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Fischer Hannibal Is Light, Nimble Backcountry Ski

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Fischer designed the Hannibal as a light touring ski that excels on the downhill. I tested the Hannibal for several days, focusing on fast downhill skiing for this review.

Fischer Hannibal ski review

When I first opened a package of test model Hannibals sent over by Fischer, I didn’t know what to expect. They are crazy light at just 4 pounds 6 ounces per ski, with mounted Dynafit Radical 2.0 bindings, but meant to perform downhill.

“We’ll see,” I thought, abandoning my alpine setup for a day of inbounds skiing on the backcountry Fischer rig.

The transition between heavy downhill skis and the Fischers was a bit jarring at first. But as a hint of my final impression: I had a blast! Read on for details.

In short: Quick, nimble, and fun. Those words first come to mind when thinking back on several days of zooming around Copper Mountain and the backcountry on the Fischer Hannibal. But I could easily add “amazingly light” to the list, as the skis’ light weight didn’t hurt downhill performance.

Fischer Hannibal Overview

The Fischer Hannibal ($700 retail, available for $490 online) hit the market for winter 2018. The current model has carbon stringers, titanium reinforcements, and tip and tail rocker on a slightly cambered ski.

Fischer Hannibal ski review

This means it is light, decently stiff, and dampens vibration fairly well.

It has a 21-meter radius and 126-96-114 sidecut. This profile should result in a quick ski edge to edge that makes mid-size arcs in carves.

Time for some turns.

Fischer Hannibal Skis Review

Out of the gate, I noted that this ski was indeed quick edge to edge. Compared with heavier alpine skis, they felt a little squirrely on my first couple runs. But after a few groomers and then a few laps on steeper bowls along the back of Copper Mountain, I started to really enjoy the poppy energy return the light skis gave.

Fischer Hannibal ski review

By the end of my first day skiing the Hannibal, I was grinning with the chance to hit any little bump and pop off small airs. On hard carves, the ski lifted me quickly to link the next turn. It even let me smear turns pretty easily.

A few more days of riding inbounds and touring confirmed these skis as an enjoyable little ripper. Nimble edge to edge and amazingly light, they are a lot of fun even in varied snow. And they float beautifully on powder.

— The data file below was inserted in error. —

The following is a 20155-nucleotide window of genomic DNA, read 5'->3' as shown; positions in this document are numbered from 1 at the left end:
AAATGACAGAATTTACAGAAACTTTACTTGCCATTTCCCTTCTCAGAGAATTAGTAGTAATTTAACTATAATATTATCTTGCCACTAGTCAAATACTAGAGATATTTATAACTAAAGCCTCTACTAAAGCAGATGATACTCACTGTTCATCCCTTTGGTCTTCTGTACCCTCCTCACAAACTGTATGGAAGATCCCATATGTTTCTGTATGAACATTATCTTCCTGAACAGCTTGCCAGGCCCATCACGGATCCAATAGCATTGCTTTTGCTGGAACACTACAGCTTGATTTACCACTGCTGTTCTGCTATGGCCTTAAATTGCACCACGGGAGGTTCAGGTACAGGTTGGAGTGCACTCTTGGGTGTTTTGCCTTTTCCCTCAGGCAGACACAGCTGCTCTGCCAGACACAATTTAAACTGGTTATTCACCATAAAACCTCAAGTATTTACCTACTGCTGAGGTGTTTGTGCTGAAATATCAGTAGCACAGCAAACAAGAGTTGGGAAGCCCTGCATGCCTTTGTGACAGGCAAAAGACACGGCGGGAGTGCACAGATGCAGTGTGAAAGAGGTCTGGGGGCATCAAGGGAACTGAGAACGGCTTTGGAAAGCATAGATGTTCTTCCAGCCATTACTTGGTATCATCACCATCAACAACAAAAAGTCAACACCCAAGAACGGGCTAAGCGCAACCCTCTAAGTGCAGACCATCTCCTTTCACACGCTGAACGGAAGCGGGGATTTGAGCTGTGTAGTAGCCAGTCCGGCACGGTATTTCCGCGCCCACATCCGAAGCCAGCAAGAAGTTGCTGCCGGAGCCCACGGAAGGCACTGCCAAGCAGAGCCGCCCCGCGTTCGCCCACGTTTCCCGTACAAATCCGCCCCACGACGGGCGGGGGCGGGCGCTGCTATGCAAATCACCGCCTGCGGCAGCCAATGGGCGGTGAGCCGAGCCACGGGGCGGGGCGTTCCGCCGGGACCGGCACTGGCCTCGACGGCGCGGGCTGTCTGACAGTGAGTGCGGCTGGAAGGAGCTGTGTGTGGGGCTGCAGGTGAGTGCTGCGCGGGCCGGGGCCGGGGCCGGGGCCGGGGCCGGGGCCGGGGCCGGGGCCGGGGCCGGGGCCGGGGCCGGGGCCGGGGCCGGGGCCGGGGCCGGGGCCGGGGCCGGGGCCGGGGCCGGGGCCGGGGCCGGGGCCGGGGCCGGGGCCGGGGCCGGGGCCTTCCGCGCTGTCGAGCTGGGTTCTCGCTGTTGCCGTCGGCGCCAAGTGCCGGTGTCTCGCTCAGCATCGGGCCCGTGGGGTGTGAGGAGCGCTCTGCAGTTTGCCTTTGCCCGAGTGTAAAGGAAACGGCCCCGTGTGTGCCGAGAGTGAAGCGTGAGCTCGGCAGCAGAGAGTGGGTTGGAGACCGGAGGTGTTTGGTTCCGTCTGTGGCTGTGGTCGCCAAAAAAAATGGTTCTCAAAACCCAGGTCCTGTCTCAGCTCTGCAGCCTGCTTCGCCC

Fischer Hannibal: Cons

These skis are good overall, but not great at warp speed. There’s not much surprise here, as they are designed to go both uphill and down. They weigh less than half of pretty much any alpine ski and are at the light end of the spectrum for backcountry touring skis. Unmounted, they weigh just 5.6 pounds per pair.

When really letting them run, I found a little tip chatter and enough instability to want to apply the brakes earlier than I would with heavier freeride skis.

With a factory tune, I also noted some chatter when killing speed on steep, hard-packed faces. A little detuning may help this, but for such a light ski with razor sharp edges, I wasn’t surprised.

Fischer Hannibal: Overall Performance

The Hannibal is an awesome ski for its weight. It handled steep chutes, groomed piste, cruddy chunder, and soft powder well.

For those who will tour long miles into the backcountry, the super light weight will be a huge bonus. It has a nice amount of camber to make skinning a breeze and a rocker profile that should help break trail in deep snow.

And once atop a remote peak with untracked snow stretching to the tree line below, it will be a fun, confidence-inspiring ski. I would not hesitate to take it anywhere within my skiing abilities. Steep chutes to open backcountry lines or trees are all right in its wheelhouse.

Those looking for a lot of speed and long, arcing turns may want to look elsewhere.

The Hannibal thrives with short, nimble turns at modest speeds. If that sounds like you, it’s a great choice that won’t weigh you down on the uphill.

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